- Walter Mahaffee, research plant pathologist at the USDA-ARS Horticultural Crops Research Lab in Corvallis, Ore., is working on virtual weather data to improve disease forecasting systems and how inoculums detection technology can be used to determine fungicide application timing.
Research to improve weather forecasting accuracy and honing prediction tools continue to assist farmers in making a variety of management decisions.
During a breakout session of the 2012 California Association of Pest Control Advisers (CAPCA) conference, attendees heard about the latest work being conducted by Walter Mahaffee, research plant pathologist at the USDA-ARS Horticultural Crops Research Lab in Corvallis, Ore.
Mahaffee and a large team of researchers are working on virtual weather data to improve disease forecasting systems and how inoculums detection technology can be used to determine fungicide application timing.
He cited the use of the Gubler/Thomas powdery mildew risk assessment model, developed in California, as an example of how a disease or pest model can be incorporated to time applications using virtual weather data.
“What we try to do is take weather patterns and scale them down to make decisions,” he said of the project which involves integrating information taken from more than 15,000 stations across the U.S. The exact number of stations is very fluid as the data streams from all of them are constantly monitored. Some need to be removed due to no longer meeting operational standards and conversely others are added as they become ready to go online. The group that works on this system periodically encounters issues that can arise from working with all the stations including data acquisition, storage, and processing information. Occasionally they have also had to limit users in the number of stations because of the server limitations ability to process the data.
Mahaffee suggested that those making management decisions go to the site he discussed during his talk to create their own virtual weather station based on their specific latitude and longitude. However, he added it is still a good idea to have a rain gauge in the field and visually monitor weather.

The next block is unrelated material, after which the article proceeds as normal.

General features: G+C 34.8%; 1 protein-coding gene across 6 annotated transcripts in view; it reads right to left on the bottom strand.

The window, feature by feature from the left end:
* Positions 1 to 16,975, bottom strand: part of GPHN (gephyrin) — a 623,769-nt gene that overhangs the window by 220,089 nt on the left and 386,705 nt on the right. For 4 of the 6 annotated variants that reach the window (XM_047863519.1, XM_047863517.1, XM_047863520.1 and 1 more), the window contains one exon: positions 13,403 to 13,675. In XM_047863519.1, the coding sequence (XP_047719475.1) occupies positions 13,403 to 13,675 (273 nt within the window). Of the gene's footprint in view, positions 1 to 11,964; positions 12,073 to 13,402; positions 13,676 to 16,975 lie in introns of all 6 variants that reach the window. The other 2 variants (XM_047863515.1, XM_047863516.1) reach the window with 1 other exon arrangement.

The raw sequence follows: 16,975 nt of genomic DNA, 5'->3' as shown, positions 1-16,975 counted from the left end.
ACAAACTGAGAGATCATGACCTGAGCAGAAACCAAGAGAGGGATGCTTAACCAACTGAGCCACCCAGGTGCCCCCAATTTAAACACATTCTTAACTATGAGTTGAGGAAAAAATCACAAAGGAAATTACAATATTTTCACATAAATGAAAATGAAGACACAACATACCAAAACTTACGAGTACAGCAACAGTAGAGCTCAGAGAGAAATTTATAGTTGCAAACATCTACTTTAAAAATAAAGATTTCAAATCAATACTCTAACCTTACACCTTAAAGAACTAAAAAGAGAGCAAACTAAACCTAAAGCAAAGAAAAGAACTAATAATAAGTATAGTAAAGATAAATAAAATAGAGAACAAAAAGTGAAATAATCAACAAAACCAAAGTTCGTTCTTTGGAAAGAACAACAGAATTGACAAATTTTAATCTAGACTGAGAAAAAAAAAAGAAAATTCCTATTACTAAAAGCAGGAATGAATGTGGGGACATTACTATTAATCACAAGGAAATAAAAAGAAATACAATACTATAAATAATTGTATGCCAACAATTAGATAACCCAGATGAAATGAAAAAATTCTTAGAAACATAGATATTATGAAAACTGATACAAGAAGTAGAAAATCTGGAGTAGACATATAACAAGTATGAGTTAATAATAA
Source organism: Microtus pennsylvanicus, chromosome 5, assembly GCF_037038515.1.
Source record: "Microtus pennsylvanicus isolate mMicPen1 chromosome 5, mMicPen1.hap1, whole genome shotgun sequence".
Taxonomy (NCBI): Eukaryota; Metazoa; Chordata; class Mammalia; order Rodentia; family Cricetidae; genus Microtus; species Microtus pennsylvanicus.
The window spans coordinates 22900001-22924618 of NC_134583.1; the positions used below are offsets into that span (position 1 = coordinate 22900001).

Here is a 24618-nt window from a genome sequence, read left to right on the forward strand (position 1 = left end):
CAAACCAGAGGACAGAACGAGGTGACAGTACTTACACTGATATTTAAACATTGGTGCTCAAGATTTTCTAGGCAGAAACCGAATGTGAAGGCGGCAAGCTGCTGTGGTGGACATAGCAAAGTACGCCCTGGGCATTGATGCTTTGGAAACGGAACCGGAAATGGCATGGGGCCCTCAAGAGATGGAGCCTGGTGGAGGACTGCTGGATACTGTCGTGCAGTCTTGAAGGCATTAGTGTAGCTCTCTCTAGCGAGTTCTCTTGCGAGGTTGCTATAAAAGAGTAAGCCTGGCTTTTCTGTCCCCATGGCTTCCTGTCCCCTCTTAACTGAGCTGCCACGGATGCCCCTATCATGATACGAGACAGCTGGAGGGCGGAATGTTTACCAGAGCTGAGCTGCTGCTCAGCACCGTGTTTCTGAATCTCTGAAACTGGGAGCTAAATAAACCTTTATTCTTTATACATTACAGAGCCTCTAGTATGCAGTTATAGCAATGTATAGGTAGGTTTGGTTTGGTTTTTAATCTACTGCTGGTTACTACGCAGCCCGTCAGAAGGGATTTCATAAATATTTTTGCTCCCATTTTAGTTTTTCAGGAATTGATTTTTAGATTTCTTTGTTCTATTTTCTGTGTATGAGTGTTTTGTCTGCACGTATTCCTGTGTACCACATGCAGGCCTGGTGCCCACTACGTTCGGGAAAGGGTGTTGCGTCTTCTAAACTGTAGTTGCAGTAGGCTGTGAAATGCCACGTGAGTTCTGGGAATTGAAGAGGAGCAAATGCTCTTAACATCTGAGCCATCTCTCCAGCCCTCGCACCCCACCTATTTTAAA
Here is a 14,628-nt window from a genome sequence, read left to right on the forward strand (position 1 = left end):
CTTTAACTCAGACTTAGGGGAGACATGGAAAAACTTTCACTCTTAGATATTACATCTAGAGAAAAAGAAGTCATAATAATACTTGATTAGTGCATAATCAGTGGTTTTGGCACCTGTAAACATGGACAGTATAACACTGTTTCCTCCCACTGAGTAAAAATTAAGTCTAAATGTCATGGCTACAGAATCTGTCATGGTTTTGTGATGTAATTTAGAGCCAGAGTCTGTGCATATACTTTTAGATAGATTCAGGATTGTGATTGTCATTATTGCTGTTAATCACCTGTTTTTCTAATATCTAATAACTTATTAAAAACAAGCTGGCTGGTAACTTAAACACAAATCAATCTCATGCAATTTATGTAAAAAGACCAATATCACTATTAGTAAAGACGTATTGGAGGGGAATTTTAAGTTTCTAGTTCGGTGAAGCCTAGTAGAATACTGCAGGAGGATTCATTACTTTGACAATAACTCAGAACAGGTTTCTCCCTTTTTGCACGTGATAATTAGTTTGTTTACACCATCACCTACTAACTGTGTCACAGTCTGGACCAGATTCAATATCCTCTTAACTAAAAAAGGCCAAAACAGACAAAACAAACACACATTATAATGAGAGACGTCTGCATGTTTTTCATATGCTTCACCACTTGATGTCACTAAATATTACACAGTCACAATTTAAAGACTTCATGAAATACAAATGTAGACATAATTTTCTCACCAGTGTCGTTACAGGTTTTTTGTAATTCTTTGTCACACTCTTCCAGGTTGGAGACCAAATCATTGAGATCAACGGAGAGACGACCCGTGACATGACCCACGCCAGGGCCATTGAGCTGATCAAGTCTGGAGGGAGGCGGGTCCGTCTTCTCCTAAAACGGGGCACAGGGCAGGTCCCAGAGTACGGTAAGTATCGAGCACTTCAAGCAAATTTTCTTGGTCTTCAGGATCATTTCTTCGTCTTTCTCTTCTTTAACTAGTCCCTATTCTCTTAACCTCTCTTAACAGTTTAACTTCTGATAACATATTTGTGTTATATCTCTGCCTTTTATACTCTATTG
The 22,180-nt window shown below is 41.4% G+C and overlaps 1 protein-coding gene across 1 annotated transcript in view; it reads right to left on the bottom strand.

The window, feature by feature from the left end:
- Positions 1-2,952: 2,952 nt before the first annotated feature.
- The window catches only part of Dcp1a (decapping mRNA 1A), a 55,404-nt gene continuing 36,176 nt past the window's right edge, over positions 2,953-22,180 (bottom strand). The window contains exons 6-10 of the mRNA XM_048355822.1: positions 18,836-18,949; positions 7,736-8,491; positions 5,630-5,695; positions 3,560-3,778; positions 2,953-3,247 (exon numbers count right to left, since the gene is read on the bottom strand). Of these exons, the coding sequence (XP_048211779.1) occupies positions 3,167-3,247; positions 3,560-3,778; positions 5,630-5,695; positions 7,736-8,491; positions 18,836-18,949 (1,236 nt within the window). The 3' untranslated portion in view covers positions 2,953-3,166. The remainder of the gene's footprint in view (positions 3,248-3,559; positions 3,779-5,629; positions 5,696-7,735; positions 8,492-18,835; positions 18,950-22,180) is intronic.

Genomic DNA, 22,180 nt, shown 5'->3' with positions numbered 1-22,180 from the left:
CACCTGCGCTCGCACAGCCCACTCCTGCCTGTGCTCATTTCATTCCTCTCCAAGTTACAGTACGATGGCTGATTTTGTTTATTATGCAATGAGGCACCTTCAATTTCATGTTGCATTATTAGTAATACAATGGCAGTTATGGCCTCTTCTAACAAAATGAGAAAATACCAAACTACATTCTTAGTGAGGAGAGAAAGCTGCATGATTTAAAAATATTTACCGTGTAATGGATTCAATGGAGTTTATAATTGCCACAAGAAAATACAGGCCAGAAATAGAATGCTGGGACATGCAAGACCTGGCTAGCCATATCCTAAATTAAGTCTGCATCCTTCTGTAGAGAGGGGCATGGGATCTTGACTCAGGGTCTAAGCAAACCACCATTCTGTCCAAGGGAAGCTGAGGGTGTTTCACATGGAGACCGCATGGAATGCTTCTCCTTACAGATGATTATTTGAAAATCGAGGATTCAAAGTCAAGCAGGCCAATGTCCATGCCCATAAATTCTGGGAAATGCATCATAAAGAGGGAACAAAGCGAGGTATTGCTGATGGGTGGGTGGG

“There will always be issues with forecast accuracy since they are predictions and there will always be error associated with those predictions,” Mahaffee said.
As researchers continue to work on refining forecasting tools, Mahaffee said, investment in high resolution public weather monitoring would significantly benefit all aspects of society.
“The accuracy and spatial resolution of forecasting will continue to improve as the speed and cost of computing continues to decrease,” he said. “However, it will always be dependent on the availability of weather data.”
For those wary of using precision forecasting tools, Mahaffee encourages them to give it a try. He recognizes that the site may give the appearance of being more for tech geeks, but he said they have plans to make it more user-friendly as resources become available.
“I hope folks start to develop confidence in using pest and disease forecasting to make more informed management decisions and that the information increases the economic and environmental sustainability of their businesses,” he said.
To create an account in the virtual forecasting tool used in Mahaffee’s presentation, go to: http://uspest.org/risk/models?id=usevertok.